It’s amazing how long cars can last with a modicum of care. Doing mostly highway miles doesn’t hurt either.

    Congrats to you David! It’s a great milestone. When the Celebrity hit 200K I sent a letter to GM and unexpectedly got back an official “Chevrolet high-miler” T-Shirt! Who says they don’t know how to do marketing? :-) Send a thank-you letter to Honda and see what they send back.

  • avatar
    EEGeek

    I just replaced my 97 VR6 Passat with 331k miles on it. I have a 325k picture on my phone. I think the engine would last to 400k, but new electrical problems pushed me over the edge to finally get a TDI Sportwagen. I hope it lasts as least as long.

  • avatar
    redliner

    In 2004, my father bought a brand new Toyota Camry 5 speed manual (yes, a Camry with a man-tran) and managed to put 238,000 miles on it over 4 years. In 2008, an unlicensed, 15 year old in a pick-up pulled out less than a car length in front of him. The Camry (which still had surprisingly high resale value) was totaled. Until then the car was pristine, except for some moderate road rash from all the highway miles. Even the interior looked new. My father did most of his own maintenance. Hand washed and vacume every week. Synthetic blend every 7k. new tires every 50k. Coolant system flush, new spark plugs and belt at 150k. Nothing else.

    He replaced it with a stick shift Jetta Tdi, also bought new, in 2009. It now has 150k miles. and has cost at least 3 times what the Camry did in maintenance, but he likes it, so there’s that.

    • 0 avatar

      how does your father manage to drive 55k a year? That’s amazing

      • 0 avatar
        redliner

        He works as a federal contractor. The type of work that he does requires that he travel all over the country, although mostly up and down the north-eastern coast. He typically spends about 4 hours per day driving.

        According to him, after factoring in the standard mileage allowance from Uncle Sam, (around $0.50 per mile) he actually ends up making a little something by traveling in a relatively inexpensive car. He uses that car 100% for work, No personal use.

        On weekends he drives an early 80′s Jaguar XJ with the “double-six.” Last year he put less than 3000 miles on it. Beautiful (read: money pit) car.

      • 0 avatar
        CJinSD

        While your father likes the Jetta, it is illustrative that the diesel has running costs that are treble that of the well-engineered gasoline automobile.

      • 0 avatar
        Dan

        Behind a boneheaded 55,000 mile a year commute is our even more boneheaded (and working hard on insolvent) fed gov paying the man a $28,000 a year driving bonus to do it.

  • avatar
    skor

    “Kathy, I’m lost,” I said, though I knew she was sleeping
    I’m empty and aching and I don’t know why
    Counting the miles on the New Jersey Turnpike
    They’ve all gone to look for America
    All gone to look for America
    All gone to look for America

  • avatar

    My immediate family has had numerous GM H-body 3800 V6 cars from the late 80s and 90s. All of them hit 150k with no issues easily.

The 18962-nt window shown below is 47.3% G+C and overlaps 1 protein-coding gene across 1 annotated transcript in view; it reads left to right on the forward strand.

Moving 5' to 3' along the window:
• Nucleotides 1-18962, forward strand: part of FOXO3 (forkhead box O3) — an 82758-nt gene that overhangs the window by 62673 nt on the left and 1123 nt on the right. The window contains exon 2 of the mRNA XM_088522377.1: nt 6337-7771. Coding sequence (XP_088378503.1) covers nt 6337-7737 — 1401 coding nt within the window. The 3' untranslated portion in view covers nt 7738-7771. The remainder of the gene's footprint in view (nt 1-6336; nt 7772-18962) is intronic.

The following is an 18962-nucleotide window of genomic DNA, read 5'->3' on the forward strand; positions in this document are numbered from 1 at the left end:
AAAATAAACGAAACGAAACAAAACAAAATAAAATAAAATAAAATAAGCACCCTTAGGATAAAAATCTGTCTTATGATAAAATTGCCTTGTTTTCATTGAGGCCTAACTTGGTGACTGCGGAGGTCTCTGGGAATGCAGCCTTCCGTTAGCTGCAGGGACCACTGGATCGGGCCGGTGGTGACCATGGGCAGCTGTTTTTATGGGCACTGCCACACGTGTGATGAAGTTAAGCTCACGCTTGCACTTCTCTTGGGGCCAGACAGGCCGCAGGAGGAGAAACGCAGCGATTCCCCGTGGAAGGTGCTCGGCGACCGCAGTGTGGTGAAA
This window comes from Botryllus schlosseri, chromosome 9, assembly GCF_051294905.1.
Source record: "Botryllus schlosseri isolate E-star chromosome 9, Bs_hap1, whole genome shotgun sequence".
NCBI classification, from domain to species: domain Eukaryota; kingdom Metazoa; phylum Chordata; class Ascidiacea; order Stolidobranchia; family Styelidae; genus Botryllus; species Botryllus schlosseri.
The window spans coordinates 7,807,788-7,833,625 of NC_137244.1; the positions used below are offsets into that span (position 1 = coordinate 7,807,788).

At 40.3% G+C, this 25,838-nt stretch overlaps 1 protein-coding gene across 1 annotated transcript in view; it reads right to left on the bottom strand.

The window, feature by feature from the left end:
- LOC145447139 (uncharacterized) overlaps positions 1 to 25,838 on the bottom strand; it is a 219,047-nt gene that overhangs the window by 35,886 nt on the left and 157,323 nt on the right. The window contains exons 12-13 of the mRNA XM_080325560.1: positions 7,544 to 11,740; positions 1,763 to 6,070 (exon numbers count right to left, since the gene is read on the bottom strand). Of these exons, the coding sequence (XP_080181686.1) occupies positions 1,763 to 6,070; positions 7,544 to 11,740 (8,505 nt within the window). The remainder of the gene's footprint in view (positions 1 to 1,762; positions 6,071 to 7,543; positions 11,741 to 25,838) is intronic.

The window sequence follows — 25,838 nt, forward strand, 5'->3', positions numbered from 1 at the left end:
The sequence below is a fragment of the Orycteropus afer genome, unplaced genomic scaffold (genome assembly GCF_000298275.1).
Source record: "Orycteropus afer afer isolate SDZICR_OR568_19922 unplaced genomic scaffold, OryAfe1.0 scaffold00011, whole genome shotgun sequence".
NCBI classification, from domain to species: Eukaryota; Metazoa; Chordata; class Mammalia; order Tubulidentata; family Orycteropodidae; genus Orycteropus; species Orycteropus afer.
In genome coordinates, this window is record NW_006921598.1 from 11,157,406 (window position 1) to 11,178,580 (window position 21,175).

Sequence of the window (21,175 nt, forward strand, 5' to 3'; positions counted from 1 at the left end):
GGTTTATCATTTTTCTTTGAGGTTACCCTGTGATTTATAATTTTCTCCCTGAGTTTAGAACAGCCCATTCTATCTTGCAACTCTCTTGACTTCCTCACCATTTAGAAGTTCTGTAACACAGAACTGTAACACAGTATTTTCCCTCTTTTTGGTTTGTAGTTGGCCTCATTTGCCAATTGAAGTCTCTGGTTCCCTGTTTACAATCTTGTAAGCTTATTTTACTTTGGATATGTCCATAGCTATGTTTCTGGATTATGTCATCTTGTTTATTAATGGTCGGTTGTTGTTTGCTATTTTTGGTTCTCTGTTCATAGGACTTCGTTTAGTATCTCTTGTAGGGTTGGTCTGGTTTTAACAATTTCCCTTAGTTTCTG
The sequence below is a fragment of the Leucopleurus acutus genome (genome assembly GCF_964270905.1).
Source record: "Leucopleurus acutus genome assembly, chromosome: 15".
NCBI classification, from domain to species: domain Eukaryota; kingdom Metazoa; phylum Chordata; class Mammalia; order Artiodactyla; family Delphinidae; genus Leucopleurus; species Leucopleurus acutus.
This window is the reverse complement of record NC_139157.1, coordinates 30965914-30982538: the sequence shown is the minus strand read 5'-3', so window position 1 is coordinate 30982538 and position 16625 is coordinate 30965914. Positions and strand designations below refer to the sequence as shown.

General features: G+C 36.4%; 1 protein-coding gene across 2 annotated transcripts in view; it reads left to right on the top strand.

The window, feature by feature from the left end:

My parents got me a lightly used 92 LeSabre when I was in high school (late 90s) and I drove it daily up until 2006. By then it had 330,000 original miles and the only repair it needed was a new A/C compressor.

    I sold it for 400 dollars and it ran like a top. One of the doors stopped opening, the suspension was pretty worn out and floaty but everything else worked great. I never should have sold it.

    • 0 avatar
      tankinbeans

      Let me guess. Driver’s side door quit working?

      I had a 91 LeSabre on which neither of the driver’s side doors worked. This was a daily driver for 7 months until I graduated high school and my aunt helped me get a loan on a newer car. I sold it off for $100, primarily because I didn’t have room for it; would have kept it, should have kept it, but the window motors stuck in the down position. Not good during the winter.

    • 0 avatar
      ajla

      My three H-bodies have a combined lifetime mileage of about 710K and (last I knew) all are still on the road today.

      OTOH, none of my A, N, or W-bodies went past 150K.

  • avatar
    Andy D

    The Borman 6, my 1st 528e went to almost 350 k miles on its original engine and transmission . The alternator, the main fuel pump and most of the coolant hoses were original.

  • avatar
    geozinger

    In May 2004 I bought my BIL’s 1997 Cavalier with 192,000+ miles on it for $1000. He was very good about maintaining it, as it was his work car (he was in sales at the time), and everything ran well.

    In late 2004, I hit something hard and metallic during a whiteout on my way home from work. A couple of days later, I noticed trans oil on the driveway. Unfortunately for me I was involved in getting new equipment functioning properly at my former workplace and I didn’t pay attention to the leak until one day the car would not go into gear. I was out $1800 for a used 50K mile tranny and installation. But the rest of the car was fine, so I thought it was better than car payments. And it was.